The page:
I think that many don’t understand – and here I’m referring to both policymakers and farmers – the extent to which EU integration is linked to markets, and not exclusively to political goals. Everyone today sees the role of the Ministry in providing subsidies, influencing the market and minimising its regulatory role, which is much more important. That’s why EU integration and negotiations under the auspices of the accession negotiation chapters – both those linked directly to agriculture, food safety and rural development, such as chapters 11 and 12, or those indirectly related to the economy and the rule of law – must be a priority and must be adopted without too many questions. The story which insists that we will strive to meet standards due to our own needs obviously isn’t working, nor are there prospects that it will ever function in Serbia.

When we agreed that EU integration and accession negotiations are important, and then decided that this is our priority, we entered the domain of institutional capacity, which is unfortunately extremely low and hinders, to a great extent, the fast and efficient adoption – and even more the implementation – of the laws that Serbian agriculture requires in order for it to be more efficient and for it to be provided with new market opportunities. This is particularly so now, in a period when our traditional production is in crisis.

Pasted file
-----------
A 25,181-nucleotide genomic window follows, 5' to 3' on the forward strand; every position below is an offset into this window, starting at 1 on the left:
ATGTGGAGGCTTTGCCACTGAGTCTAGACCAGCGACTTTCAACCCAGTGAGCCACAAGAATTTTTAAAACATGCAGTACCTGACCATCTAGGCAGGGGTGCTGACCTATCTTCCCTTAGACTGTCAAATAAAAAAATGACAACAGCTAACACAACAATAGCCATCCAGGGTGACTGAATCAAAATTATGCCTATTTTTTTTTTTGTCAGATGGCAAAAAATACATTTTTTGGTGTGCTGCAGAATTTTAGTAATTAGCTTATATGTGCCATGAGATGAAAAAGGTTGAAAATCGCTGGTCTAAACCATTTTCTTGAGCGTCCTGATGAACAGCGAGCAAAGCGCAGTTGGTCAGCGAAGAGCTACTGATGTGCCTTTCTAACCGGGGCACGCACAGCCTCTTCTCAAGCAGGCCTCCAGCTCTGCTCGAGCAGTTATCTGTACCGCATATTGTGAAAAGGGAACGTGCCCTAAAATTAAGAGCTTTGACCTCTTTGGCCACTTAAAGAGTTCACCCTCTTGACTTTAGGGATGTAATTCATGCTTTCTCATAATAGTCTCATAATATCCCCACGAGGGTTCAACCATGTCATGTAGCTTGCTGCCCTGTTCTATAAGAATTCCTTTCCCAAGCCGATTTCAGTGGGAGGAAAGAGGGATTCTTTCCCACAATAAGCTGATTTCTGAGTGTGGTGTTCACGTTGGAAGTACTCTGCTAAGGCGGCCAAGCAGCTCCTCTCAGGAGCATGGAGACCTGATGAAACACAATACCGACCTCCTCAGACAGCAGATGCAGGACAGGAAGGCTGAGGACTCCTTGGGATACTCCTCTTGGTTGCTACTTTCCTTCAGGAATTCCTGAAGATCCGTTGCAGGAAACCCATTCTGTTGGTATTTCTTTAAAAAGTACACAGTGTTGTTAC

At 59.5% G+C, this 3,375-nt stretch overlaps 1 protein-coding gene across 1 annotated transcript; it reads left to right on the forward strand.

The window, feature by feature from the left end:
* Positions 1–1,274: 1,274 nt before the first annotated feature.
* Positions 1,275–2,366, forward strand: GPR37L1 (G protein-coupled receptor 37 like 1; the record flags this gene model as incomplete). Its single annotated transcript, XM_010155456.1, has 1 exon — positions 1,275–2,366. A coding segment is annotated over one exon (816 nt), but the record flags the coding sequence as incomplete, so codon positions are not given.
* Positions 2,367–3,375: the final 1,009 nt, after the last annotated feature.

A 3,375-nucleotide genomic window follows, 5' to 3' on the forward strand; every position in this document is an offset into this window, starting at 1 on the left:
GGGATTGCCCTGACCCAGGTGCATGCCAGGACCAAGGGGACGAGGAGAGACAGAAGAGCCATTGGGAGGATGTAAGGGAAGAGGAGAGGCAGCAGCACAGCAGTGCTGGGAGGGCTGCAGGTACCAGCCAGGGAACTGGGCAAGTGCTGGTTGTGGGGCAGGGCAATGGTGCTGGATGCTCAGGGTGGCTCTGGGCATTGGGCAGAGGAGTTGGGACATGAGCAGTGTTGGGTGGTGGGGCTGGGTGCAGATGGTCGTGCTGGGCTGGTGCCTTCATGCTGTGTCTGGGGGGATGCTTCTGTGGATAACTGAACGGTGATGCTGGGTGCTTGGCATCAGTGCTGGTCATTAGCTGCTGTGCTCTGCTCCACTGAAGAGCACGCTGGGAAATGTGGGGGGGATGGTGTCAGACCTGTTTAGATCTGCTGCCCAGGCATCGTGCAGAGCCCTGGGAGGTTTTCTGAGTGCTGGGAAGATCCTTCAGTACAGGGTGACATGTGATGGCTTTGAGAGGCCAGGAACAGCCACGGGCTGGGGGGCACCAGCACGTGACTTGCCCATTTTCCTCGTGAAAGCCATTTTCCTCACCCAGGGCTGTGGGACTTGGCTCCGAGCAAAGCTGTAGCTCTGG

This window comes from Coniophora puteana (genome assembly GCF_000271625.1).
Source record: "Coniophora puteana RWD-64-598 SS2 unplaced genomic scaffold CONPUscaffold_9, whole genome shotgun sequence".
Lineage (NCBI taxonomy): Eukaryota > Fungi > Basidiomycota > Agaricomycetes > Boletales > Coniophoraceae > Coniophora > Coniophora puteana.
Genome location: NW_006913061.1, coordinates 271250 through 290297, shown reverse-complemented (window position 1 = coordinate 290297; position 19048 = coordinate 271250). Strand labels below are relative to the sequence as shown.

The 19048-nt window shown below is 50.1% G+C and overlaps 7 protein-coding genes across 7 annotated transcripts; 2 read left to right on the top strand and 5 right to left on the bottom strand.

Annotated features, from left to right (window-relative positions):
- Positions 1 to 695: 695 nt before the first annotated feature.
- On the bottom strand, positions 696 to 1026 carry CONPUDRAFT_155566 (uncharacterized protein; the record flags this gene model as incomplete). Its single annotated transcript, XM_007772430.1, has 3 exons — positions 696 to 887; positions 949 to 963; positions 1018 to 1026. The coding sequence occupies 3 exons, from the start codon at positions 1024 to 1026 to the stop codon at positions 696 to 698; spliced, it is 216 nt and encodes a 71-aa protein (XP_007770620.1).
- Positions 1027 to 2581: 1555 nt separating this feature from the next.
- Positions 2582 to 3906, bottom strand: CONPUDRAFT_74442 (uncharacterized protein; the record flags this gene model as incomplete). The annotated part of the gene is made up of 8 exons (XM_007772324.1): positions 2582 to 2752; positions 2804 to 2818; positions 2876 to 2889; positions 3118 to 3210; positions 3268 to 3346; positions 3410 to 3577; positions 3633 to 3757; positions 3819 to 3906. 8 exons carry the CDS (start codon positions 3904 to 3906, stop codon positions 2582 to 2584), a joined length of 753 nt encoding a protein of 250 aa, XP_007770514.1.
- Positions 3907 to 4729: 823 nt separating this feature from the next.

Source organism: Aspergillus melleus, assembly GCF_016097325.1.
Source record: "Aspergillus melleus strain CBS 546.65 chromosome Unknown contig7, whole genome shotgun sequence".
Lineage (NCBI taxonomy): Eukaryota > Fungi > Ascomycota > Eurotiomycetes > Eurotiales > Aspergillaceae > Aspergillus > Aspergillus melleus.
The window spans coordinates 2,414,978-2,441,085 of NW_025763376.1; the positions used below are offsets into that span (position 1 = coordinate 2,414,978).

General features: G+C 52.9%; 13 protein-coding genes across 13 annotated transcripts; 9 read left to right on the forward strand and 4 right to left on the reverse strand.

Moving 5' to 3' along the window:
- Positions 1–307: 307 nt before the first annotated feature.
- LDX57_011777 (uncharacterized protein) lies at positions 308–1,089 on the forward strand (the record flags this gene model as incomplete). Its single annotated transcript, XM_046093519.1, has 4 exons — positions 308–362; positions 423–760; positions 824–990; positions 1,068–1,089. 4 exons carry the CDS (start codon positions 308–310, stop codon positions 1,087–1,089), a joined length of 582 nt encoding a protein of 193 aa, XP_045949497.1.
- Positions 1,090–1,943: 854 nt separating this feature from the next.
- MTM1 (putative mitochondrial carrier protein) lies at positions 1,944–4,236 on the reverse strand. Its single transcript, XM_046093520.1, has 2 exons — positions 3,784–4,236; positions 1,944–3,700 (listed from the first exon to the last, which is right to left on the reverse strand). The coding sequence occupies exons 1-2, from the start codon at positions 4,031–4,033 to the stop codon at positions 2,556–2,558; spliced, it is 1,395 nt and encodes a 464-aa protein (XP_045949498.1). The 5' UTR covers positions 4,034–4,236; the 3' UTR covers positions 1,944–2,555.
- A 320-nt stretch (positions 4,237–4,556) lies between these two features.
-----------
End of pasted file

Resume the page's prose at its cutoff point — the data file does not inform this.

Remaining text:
Milan Prostran
Agricultural Economist

No Alternative for the Conventional Economy

As long as we can make it pay to produce our products, we shouldn’t rush to open the door to GMOs. Conventional agriculture is our key option, but it must be modernised

Conventional agriculture will remain in the top spot for a long time to come, as it is the only form that can secure large quantities of food for a world with a growing population (set to reach 10 billion people in a couple of decades). Conventional production implies modern technology, modern livestock breeds, modern varieties and hybrids of plant species in field crop, vegetable and fruit cultivation, and in viticulture. The risks of conventional agriculture are in the use of pesticides, which must be reduced to normal levels, but also with producers being well informed regarding consumers. Education must be constant.